NEW YORK (AP) — Thomas Jones would wake up, crack open a few beers and wonder what was next.
No more practices. No more games. No more locker-room laughs with his teammates. Life without football for the former NFL running back was a scary thought.
"I was very depressed, in this weird space," said Jones, who retired after the 2011 season. "There was this emptiness, almost like you broke up with your girlfriend and then it's like, what do you do? I had never been much of a drinker, but I was waking up in the morning and drinking Coronas. I needed something to get over it.
"For like eight or nine months, it was a weird, weird time for me."
Jones was a first-round pick out of the University of Virginia in 2000 and played 12 seasons in the NFL, rushing for 10,591 yards — 24th on the career list — and 68 touchdowns during stops with the Arizona Cardinals, Tampa Bay Buccaneers, Chicago Bears, New York Jets and Kansas City Chiefs.
During those last few seasons, Jones founded a production company called Independently Major Entertainment, which started out by promoting music artists and later developed a film division. Still, Jones couldn't recreate the satisfying feeling of competition that football provided.
"I was used to working out for a reason," the 36-year-old Jones said in a telephone interview with The Associated Press. "I had to really change things around in my life and re-prioritize things. It was a tough transition."
He found his way while working on one of his company's film projects with veteran actor Clifton Powell, who has appeared in several Hollywood hits. Powell saw talent in Jones, and encouraged him to give acting a serious shot.
"Any time someone like that is in your corner," Jones said, "it kind of makes it worth your while to try it."
It was as good a play call as Jones has ever made.
In the three-plus years since he retired, Jones has scored appearances on Showtime's "Shameless" and IFC's "Comedy Bang! Bang!" Then came a breakthrough role on BET's "Being Mary Jane" as Gabrielle Union's love interest. His first day on set was eye-opening: He went to wardrobe looking for his clothes, and there was just a robe and sandals waiting for him.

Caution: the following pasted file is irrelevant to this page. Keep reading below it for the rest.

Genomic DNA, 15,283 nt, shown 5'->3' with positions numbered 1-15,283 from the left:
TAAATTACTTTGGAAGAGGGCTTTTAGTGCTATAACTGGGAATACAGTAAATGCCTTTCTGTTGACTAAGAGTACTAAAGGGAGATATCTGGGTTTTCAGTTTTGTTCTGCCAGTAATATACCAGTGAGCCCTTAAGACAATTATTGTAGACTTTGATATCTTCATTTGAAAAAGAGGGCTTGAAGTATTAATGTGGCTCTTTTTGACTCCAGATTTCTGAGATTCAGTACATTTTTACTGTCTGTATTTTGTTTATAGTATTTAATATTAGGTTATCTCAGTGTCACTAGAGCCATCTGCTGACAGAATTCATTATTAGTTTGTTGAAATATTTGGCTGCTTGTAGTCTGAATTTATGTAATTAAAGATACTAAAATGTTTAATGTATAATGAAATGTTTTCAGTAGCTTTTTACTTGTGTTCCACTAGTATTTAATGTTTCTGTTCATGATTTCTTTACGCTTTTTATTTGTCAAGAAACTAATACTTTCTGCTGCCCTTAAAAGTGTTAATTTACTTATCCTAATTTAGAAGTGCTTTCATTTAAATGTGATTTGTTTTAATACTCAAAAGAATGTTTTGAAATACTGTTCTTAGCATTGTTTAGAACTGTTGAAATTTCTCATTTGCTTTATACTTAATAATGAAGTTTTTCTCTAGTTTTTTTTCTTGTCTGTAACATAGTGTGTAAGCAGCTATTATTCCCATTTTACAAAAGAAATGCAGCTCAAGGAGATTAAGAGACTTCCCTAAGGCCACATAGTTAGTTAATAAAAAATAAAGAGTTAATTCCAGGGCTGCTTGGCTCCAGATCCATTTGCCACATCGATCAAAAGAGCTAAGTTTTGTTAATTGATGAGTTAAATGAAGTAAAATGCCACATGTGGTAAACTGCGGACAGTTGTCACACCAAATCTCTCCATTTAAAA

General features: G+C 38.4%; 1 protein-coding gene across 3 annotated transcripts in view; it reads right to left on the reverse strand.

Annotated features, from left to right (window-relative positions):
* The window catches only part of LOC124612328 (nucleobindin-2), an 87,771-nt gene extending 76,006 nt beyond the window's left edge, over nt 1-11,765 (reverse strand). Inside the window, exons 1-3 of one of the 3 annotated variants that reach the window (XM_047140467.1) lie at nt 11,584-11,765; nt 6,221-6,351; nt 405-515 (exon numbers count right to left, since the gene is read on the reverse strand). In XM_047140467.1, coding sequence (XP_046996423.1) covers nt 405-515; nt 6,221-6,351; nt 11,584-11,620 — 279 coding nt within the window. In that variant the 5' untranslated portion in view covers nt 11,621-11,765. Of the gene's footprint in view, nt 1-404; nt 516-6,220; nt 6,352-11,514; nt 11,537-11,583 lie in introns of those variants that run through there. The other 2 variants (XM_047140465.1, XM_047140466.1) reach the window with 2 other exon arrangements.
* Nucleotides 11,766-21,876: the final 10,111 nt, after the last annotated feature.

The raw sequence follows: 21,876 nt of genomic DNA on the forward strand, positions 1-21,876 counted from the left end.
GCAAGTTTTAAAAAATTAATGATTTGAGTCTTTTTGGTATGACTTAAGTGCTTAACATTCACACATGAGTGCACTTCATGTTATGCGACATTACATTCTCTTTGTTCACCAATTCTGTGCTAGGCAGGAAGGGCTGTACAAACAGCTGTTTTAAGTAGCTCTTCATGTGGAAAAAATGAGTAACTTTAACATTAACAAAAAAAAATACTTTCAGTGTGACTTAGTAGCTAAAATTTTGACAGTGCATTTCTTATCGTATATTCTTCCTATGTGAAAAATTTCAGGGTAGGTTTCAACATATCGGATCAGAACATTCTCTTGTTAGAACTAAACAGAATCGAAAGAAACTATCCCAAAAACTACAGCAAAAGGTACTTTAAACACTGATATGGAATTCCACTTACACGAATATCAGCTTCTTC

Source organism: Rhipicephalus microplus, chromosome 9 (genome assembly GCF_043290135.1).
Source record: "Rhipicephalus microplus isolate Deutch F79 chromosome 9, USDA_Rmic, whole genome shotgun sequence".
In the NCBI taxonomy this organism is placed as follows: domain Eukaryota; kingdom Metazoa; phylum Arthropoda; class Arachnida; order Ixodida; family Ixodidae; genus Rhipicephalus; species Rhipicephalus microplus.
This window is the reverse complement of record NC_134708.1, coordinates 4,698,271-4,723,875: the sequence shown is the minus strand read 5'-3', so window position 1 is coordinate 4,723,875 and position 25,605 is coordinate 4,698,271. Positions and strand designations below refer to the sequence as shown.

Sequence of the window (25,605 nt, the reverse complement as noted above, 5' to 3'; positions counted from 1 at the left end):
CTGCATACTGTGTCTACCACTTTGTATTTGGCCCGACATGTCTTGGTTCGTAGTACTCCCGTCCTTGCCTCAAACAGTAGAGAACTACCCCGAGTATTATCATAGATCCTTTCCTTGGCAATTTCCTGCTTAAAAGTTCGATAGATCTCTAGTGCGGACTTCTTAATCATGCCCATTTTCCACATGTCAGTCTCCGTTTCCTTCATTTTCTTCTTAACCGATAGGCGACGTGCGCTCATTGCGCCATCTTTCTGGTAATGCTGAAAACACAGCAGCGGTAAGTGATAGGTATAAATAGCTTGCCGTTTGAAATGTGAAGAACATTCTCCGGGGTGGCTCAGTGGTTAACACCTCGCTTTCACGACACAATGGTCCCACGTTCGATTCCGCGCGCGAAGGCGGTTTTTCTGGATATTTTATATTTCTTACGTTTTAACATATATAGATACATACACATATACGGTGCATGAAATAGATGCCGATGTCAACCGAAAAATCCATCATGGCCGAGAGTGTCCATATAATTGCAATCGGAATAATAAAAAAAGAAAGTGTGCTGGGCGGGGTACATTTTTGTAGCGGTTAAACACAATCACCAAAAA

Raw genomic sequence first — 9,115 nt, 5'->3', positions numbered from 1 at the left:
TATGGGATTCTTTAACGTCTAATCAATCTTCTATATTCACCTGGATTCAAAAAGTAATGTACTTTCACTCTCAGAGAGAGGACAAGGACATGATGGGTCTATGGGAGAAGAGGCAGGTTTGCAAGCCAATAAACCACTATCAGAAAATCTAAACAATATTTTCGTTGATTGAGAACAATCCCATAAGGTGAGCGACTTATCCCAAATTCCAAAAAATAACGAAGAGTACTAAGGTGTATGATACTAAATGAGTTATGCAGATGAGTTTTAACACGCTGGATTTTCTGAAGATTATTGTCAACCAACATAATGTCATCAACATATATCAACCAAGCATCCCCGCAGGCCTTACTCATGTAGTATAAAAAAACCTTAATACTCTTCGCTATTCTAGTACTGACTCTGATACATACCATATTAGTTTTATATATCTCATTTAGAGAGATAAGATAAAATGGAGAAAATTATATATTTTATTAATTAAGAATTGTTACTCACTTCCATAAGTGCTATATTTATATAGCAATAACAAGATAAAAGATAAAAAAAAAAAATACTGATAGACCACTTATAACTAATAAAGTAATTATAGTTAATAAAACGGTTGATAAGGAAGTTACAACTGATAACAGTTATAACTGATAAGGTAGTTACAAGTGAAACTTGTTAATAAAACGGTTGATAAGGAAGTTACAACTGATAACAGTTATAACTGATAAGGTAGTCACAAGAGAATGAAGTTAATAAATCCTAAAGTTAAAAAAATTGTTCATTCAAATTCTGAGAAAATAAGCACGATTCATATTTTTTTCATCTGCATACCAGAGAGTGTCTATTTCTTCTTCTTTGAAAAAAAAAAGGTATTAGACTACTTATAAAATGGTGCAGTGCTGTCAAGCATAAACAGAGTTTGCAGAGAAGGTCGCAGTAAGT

Largely because of his love scenes in "Being Mary Jane," the chisel-chested Jones has become a hit with female fans— going from gridiron great to Hollywood heartthrob.
"It's been an experience, man," Jones said, laughing. "It's definitely been flattering. I was always in the public eye, but it was a pretty big transition to go from being seen with a helmet on to being seen with basically no clothes on."
Next up is a major part in the made-for-TV movie "Runaway Island," which premieres Saturday night on cable network TV One. It stars Lorraine Toussaint from "Orange is the New Black" and is directed by the Oscar-nominated Dianne Houston.
"I'm so excited for people to see this," Jones said. "Diverse cast, all ages. It was perfect."
He's also in the upcoming big-screen flick "Straight Outta Compton" about the rap group N.W.A that's due out next month.
"My character is very intense, very angry," Jones said. "I just went back to pregame and pulled those emotions from as if we were playing the Patriots in Foxborough."
Acting has become more than just a hobby for Jones, who has also developed CASTAR, a social networking app for people in the entertainment industry.
He is following in the footsteps of a handful of other NFL stars who became successful actors such as Jim Brown, Fred Williamson, Alex Karras and John Matuszak. Jones even added his middle initial — Q for Quinn — to his name for his acting credits.
"I'm a full-time actor," he said. "I'm no longer Thomas Jones, the football player. I've spread my wings, come out of my cocoon. This is who I am now."
Jones, who largely avoided the spotlight during his playing career, sees plenty of similarities between acting and his old career, from reading scripts instead of playbooks to working off emotions. There's plenty of competition, too, just like his football days.
"I've been able to peel back a lot of layers of who I am," said Jones, who splits his time between Los Angeles and Miami. "Acting has really given me a new outlook on life."
Jones hopes his successful career change can serve as an example to young players who are aren't yet planning for their post-football careers — and to former athletes still searching for their next gameplan long after the cheering has stopped.
"I don't think I could have ever seen this for me a few years ago," Jones said. "It's an amazing thing. I'd tell those guys that life is way bigger than the game. You give a lot of yourself to football, but you need to realize that there's a lot more to life out here for you than just football."
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